“There is still turf on the property but it’s being used purposefully, for recreation areas, circulation, or as the green carpet that sets off other plantings,” notes Barton.

Although the new landscape will need a year or so to fully fill in, it’s already attractive and a vast improvement over the previous vast expanse of grass.  The UD researchers recognize that homeowners aren’t going to change their ways to improve the environment unless the results look good.

“Some people have the misconception that native plants are sloppy or somehow less appealing than non-natives,” says Barton. “I think the landscape we have created in Applecross is dense, rich and beautiful and should put such misconceptions to rest.”

UD will host several public tours of the Applecross property beginning in 2013. To receive a notification of tour dates, email Barton at sbarton@udel.edu.

Schofield, who is double majoring in landscape design and agribusiness, is excited to be a part of the research project. He says he wants to learn as much as he can about sustainable landscaping so he can incorporate into his own practices. He has operated a small landscape company in Malvern, Pa., since high school and hopes to expand the business after college.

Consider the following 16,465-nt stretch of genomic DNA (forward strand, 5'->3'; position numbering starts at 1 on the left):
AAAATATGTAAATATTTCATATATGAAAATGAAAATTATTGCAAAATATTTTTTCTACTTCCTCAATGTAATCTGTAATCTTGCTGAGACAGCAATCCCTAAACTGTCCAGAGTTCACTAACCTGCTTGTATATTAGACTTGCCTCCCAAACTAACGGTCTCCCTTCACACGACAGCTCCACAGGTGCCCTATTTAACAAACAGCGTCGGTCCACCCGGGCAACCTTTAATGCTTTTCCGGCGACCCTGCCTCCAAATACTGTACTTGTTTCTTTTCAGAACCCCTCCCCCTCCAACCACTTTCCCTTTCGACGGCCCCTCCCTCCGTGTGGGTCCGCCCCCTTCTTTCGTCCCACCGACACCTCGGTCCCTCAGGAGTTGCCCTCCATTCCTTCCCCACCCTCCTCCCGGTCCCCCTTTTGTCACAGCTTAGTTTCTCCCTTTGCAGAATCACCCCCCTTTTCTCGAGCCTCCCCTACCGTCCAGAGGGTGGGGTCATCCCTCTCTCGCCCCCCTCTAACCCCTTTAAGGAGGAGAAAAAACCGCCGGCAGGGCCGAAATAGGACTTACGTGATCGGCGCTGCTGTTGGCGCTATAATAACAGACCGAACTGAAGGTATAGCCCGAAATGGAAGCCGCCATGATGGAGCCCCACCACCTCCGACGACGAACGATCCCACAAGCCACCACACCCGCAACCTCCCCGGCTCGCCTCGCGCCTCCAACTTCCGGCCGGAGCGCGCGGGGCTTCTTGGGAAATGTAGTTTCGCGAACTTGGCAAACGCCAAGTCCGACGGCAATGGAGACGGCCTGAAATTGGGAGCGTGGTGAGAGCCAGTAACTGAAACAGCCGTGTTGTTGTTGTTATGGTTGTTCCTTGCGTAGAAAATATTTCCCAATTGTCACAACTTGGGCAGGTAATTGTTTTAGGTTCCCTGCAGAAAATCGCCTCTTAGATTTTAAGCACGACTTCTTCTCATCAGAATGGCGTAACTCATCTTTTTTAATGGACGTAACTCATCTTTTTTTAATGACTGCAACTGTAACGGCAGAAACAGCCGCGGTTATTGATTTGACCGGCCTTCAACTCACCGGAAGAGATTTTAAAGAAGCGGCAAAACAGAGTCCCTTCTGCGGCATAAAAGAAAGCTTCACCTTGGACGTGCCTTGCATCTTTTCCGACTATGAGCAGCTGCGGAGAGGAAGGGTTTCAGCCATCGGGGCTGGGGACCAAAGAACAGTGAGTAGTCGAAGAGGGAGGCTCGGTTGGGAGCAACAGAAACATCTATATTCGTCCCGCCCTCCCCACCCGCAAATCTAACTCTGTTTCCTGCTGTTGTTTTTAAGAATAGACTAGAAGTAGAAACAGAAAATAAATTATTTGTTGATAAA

Article by Margo McDonough

Photo by Danielle Quigley

This article can also be viewed on UDaily

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UD horticulturalists see understated attractions of winter landscape

January 26, 2012 under CANR News, Cooperative Extension

The lyrics of “California Dreamin'” by John and Michelle Phillips are well known and appropriate for the season: “All the leaves are brown, and the sky is grey, California Dreamin’ on such a winter’s day.”

Although many yearn to flee the First State during the long slog of winter, not everyone is dreaming of California. For every Delaware gardener poring over seed catalogs and wishing for spring, there’s another gardener like John Frett who’s outside every day enjoying the landscape, regardless of the weather.

Frett, the director of the University of Delaware Botanic Gardens (UDBG), loves winter and spends time in his yard or the botanic gardens every day, all year long.

“I grew up in Chicago and lived in Maine for three years,” says Frett. “Delaware doesn’t know what cold weather is.”

Beyond a hearty constitution for the cold, Frett has an appreciation for the understated attractions of the winter landscape.

“The structure of the trees, shrubs and woody plants are more evident in winter when there are fewer things competing for your attention,” says Frett.